Cockpit voice recorder found from crashed Lion Air plane
The cockpit voice recorder of the Lion Air jet that crashed into the Java Sea in October has been found by navy divers, an Indonesia official has said.
Ridwan Djamaluddin, a deputy maritime minister, told reporters that the National Transportation Safety Committee had informed the ministry about the discovery.
He said human remains were also discovered at the seabed location.
The two-month-old Boeing 737 MAX 8 jet plunged into the Java Sea just minutes after taking off from Jakarta on October 29, killing all 189 people on board.
The crash was the world’s first of a Boeing 737 MAX jet and the deadliest of 2018.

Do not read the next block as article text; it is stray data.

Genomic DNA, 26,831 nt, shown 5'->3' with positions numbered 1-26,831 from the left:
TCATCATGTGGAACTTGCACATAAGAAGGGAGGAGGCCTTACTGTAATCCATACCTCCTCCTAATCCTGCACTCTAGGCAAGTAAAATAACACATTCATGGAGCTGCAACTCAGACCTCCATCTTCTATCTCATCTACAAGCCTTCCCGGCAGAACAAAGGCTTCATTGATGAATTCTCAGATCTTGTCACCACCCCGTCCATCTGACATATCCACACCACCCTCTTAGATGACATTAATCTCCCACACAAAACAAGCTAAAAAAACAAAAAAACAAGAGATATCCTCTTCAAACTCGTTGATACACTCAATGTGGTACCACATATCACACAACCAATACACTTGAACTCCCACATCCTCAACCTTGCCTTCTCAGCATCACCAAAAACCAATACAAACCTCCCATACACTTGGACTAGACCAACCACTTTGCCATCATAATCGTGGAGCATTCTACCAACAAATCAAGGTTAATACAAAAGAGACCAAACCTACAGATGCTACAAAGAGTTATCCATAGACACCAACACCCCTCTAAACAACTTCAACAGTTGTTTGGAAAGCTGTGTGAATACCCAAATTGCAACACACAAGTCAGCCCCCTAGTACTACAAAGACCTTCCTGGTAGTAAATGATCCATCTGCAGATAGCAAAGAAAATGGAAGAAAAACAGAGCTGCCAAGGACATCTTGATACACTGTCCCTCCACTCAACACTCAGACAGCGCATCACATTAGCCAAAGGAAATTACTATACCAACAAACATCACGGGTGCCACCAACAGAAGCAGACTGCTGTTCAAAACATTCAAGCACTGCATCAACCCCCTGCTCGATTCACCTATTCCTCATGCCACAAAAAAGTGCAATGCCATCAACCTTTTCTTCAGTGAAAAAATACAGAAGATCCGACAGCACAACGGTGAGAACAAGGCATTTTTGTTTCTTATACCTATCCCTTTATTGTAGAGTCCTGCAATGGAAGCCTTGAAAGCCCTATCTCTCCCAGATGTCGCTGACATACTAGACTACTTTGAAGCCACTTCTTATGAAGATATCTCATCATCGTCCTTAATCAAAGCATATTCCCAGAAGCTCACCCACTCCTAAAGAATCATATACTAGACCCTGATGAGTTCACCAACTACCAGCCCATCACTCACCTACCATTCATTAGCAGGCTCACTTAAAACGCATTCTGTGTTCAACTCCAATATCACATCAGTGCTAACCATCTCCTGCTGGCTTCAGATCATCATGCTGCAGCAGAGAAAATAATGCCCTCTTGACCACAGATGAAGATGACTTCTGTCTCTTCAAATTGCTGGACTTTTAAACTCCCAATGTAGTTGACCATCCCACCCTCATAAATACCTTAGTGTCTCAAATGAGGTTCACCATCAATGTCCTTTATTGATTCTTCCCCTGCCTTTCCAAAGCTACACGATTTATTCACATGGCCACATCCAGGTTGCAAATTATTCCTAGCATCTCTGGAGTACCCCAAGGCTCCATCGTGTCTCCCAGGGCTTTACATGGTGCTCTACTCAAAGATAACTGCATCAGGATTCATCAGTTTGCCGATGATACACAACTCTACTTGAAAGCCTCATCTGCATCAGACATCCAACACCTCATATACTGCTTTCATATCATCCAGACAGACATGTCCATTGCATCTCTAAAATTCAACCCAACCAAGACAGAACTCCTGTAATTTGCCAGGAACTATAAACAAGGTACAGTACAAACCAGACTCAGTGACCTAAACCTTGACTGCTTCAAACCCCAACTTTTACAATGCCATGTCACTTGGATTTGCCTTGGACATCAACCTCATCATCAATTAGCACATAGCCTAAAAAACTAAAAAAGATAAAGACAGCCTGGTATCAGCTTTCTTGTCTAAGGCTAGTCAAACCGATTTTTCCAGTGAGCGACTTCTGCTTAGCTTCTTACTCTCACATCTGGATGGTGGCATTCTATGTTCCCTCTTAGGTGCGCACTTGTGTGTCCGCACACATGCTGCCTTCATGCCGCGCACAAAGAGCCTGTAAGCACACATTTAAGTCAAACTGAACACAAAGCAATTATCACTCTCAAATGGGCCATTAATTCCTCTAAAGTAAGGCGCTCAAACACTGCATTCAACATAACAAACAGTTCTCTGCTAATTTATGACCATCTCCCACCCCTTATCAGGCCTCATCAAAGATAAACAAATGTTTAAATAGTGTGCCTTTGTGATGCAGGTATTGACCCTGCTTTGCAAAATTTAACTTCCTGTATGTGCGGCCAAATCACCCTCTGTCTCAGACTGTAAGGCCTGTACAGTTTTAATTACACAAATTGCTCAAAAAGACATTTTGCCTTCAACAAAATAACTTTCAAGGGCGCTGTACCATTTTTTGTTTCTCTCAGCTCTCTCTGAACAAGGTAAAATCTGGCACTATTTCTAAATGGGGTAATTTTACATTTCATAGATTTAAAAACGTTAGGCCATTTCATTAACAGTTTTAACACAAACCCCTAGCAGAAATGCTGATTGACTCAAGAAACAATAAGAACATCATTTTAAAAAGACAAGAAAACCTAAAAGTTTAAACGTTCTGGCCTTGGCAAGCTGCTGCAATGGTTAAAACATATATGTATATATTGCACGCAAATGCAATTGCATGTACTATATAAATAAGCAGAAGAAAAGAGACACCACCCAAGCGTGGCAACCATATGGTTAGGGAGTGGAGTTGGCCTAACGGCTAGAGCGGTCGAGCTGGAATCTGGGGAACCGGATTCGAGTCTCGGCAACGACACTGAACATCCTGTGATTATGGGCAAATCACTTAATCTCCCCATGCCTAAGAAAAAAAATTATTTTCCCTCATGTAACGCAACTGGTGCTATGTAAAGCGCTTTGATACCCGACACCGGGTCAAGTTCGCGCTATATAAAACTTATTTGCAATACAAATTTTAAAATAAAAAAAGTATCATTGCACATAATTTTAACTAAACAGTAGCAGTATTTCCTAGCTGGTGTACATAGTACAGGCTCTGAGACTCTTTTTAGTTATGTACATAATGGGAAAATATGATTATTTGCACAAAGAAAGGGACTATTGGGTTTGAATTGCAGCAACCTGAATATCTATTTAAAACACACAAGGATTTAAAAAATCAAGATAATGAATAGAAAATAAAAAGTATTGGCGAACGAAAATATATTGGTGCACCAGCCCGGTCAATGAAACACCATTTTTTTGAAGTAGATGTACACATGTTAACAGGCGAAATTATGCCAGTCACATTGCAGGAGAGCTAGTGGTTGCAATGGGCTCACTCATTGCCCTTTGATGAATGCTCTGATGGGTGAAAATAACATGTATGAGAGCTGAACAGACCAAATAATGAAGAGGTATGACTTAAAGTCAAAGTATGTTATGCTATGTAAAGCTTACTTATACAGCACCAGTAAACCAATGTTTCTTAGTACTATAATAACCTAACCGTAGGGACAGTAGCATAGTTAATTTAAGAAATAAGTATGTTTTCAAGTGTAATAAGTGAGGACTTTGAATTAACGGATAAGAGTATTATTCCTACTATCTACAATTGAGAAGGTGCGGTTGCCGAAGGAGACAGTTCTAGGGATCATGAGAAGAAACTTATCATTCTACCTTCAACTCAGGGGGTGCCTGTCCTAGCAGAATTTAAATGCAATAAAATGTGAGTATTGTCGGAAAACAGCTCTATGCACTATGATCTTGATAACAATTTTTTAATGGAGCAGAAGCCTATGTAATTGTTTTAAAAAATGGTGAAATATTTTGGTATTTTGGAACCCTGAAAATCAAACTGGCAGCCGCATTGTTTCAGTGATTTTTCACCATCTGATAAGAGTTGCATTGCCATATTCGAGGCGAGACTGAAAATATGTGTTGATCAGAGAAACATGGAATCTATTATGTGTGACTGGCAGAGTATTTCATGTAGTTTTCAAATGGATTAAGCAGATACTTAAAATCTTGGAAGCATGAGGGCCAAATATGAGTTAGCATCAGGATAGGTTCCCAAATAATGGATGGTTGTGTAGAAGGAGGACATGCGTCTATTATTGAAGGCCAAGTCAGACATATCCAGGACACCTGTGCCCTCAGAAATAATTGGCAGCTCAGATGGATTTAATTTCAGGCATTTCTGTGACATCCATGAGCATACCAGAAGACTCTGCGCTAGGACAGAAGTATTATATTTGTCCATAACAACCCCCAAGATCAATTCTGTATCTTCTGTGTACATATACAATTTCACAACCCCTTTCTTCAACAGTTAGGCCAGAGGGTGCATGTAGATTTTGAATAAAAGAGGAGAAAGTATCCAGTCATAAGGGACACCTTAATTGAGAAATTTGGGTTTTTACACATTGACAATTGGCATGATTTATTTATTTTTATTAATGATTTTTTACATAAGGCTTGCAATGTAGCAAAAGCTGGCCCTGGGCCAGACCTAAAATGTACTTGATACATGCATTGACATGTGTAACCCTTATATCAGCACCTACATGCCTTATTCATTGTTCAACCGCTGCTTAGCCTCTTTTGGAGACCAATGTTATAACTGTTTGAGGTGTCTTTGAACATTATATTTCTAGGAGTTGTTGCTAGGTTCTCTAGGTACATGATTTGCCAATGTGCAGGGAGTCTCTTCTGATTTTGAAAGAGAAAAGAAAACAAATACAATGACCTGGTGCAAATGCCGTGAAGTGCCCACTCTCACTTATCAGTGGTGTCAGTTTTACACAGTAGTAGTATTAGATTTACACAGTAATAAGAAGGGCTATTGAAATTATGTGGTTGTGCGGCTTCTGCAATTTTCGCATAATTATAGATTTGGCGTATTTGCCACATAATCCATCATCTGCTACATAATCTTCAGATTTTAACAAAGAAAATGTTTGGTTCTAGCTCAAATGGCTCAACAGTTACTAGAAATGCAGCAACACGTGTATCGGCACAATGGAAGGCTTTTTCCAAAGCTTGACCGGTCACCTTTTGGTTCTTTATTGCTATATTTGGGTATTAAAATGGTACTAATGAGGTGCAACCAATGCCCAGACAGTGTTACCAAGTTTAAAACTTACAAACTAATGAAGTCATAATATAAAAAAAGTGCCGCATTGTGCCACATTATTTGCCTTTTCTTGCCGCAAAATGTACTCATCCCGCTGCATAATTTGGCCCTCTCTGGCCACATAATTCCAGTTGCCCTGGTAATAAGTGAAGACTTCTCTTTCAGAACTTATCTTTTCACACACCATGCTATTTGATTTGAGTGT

The cockpit voice recorder is one of the two so-called black boxes crucial for the investigation of a plane crash.
The other black box, the flight data recorder, was recovered three days after the crash.
Investigators brought in a navy ship last week for a fresh search after a 10-day effort funded by Lion Air failed to find the recorder.
Boeing did not respond immediately to a request for comment on Monday.
A preliminary report by Indonesia’s transport safety commission focused on airline maintenance and training, as well as the response of a Boeing anti-stall system and a recently replaced sensor, but did not give a cause for the crash.